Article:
Aidan's Infinite Play 4 Hiking in The Adirondacks

Aidan's Infinite Play 4 Hiking in The Adirondacks
Photo by Ty Finck / Unsplash

Hello players!

I spent this last weekend in the Adirondacks with the Cornell Outing Club.

Amidst the breathtaking views of the fall forest landscape, the calm waters and puffy clouds of the lakes, and the cute cozy town of Lake Placid, I realized what it is I love about the outdoors and getaways in general.

They let you turn off your analytical thinking brain.

Instead of pondering new content ideas, studying for tests, and thinking about recently read books, I let my mind enter nature.

I felt this idea most during the nightly campfires with the rest of the 40 people on the trip.

It was cold during the weekend and the campfire provided just enough warmth to make it cozy. Despite the fact that I was surrounded by people, we couldn't see each other very well. So instead of having a conversation, I simply stood by the campfire for hours and listened to what everyone else was talking about.

It felt wonderful to turn off my consciousness and simply be.

And of course one of the best parts about doing a trip like this is coming back and experiencing all the things you missed out on while camping. Great food, showers, internet, society, etc. But my favorite thing to return to is thinking.

It's insane how much inspiration and creativity I have after doing an excursion like this. Writing this newsletter feels so much easier than it normally does!

What I'm trying to say is everyone needs time to turn off their thinking brains. Whether your a writer, teacher, student, or something else. It could even be a simple 30 minute walk around the block.

Here's what I would like to share this week.

πŸ“ΈNews From The Channel!

​How I Take Book Notes in Obsidian: Compound Your Knowledge!: In this video, I explain how I use Obsidian to create book notes. I show how I use Readwise to capture highlights into my Obsidian database and take you through my workflow for crafting a book summary by creating atomic notes. I will also explain the concepts of Maps of Content (MOCs), the idea of notemaking, and the importance of creating a filter to what you capture.

​The Extended Mind (Anne Murphy Paule): For most of human history, we have ascribed to the idea that cognition is brainbound, stimuli come into our brain, and we act based on those stimuli. Extended mind theory argues that cognition isn't bound to only our brain but rather extends itself into the outside environment. Learn more about how you can integrate this concept to live a better life by reading the summary!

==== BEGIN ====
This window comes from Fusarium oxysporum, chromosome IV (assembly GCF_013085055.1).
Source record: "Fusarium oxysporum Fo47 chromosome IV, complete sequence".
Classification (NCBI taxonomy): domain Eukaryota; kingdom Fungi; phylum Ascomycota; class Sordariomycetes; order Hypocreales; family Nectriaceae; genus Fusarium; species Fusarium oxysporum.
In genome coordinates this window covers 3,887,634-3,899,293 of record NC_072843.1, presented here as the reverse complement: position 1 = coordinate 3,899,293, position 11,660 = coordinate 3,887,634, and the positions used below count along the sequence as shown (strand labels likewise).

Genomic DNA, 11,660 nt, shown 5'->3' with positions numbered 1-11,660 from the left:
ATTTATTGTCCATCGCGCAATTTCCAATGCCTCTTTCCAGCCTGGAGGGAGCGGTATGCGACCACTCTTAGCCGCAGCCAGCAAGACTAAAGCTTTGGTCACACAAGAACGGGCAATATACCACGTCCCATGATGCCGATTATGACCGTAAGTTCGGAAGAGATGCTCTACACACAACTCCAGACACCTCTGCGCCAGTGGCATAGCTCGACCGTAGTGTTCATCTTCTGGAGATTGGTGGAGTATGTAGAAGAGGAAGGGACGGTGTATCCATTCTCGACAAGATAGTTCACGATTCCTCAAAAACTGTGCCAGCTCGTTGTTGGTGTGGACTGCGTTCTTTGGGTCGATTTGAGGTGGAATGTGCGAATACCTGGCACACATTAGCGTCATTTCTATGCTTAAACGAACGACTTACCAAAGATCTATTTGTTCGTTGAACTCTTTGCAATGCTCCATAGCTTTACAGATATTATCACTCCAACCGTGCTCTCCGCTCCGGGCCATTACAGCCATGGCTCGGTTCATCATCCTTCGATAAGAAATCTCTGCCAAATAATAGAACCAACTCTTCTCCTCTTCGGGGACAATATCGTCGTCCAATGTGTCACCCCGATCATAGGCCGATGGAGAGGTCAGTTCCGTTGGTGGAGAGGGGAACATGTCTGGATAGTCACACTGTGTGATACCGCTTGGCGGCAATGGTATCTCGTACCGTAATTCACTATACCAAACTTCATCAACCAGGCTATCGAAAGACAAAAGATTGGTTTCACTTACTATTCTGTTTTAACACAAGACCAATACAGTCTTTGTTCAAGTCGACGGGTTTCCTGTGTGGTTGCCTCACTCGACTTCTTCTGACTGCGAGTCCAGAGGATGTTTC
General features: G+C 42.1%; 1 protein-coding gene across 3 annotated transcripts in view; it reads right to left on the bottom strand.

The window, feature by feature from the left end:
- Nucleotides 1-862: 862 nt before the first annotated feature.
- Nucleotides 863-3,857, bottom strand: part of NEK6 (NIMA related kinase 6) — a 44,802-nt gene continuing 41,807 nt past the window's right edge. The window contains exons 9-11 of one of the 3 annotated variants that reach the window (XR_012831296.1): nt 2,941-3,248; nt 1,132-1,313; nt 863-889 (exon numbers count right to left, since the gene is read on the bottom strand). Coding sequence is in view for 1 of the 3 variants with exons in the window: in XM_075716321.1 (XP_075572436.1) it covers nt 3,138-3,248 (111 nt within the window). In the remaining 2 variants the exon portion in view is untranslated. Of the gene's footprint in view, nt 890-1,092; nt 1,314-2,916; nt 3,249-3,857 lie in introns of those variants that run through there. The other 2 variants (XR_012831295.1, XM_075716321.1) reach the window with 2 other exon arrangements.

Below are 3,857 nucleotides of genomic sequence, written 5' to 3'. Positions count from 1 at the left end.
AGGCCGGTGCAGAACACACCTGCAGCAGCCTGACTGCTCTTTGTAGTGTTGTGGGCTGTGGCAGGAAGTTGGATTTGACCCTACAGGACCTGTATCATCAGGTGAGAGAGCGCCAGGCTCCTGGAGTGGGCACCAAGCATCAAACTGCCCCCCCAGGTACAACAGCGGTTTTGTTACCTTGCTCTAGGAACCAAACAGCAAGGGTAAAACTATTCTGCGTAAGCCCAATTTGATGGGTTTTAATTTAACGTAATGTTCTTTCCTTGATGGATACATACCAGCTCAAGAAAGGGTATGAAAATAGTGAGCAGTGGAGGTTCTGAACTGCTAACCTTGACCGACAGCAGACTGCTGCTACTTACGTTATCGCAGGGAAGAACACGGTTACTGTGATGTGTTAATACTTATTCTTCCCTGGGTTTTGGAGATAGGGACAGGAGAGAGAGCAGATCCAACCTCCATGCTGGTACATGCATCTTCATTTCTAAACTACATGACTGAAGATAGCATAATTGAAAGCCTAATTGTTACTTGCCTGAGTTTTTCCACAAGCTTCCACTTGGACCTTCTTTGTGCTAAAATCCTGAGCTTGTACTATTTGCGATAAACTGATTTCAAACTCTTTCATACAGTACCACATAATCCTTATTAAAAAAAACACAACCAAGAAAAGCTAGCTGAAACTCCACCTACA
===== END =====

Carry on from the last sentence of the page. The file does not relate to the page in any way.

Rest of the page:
​Chris Lastovicka: Expressing Creativity and Researching Shame With Obsidian: Chris Lastovicka is a web designer at Cornell University in the College of Engineering and a former musician. They use Obsidian to delve into their research interest in Buddhism, systems thinking, and emotion. We discuss the emotion of shame and how MOC creation in Obsidian could help people do research more effectively and intimately. We discuss using system thinking to create a notemaking system that sparks your creativity rather than driving it into the muck.

πŸ’‘My Best Insights:

πŸ“–Book - The Subtle Art of Not Giving a Fuck: we all have a limited number of fucks to give in life. The essential dilemma of life is then deciding where to put our limited fucks. It's important that we put those fucks in problems that we enjoy solving because we will always have problems. Solving one problem simply leads to the creation of another one. Happiness, then is not something we achieve but rather an activity of aligning our values with our actions and solving problems we find enjoyable and meaningful.

✍️Blog Post - The Zettelkasten Method: this article describes in detail how the zettelkasten method of personal knowledge management works. It describes how to do it with analog methods, how to organize it for short term and long term goals, and the mindset of transferring your zettelkasten from a previous notetaking system ot a new one.

πŸŽ™οΈPodcast - Reality and the Sacred by Jordan Peterson: A good life lives on the border between chaos and order. Too much order creates routine depriving your life of novel stimuli and making time pass unconsciously. Too much chaos and your life feels overwhelming and stressful. You don't have the cognitive space to reflect and content with where you have come.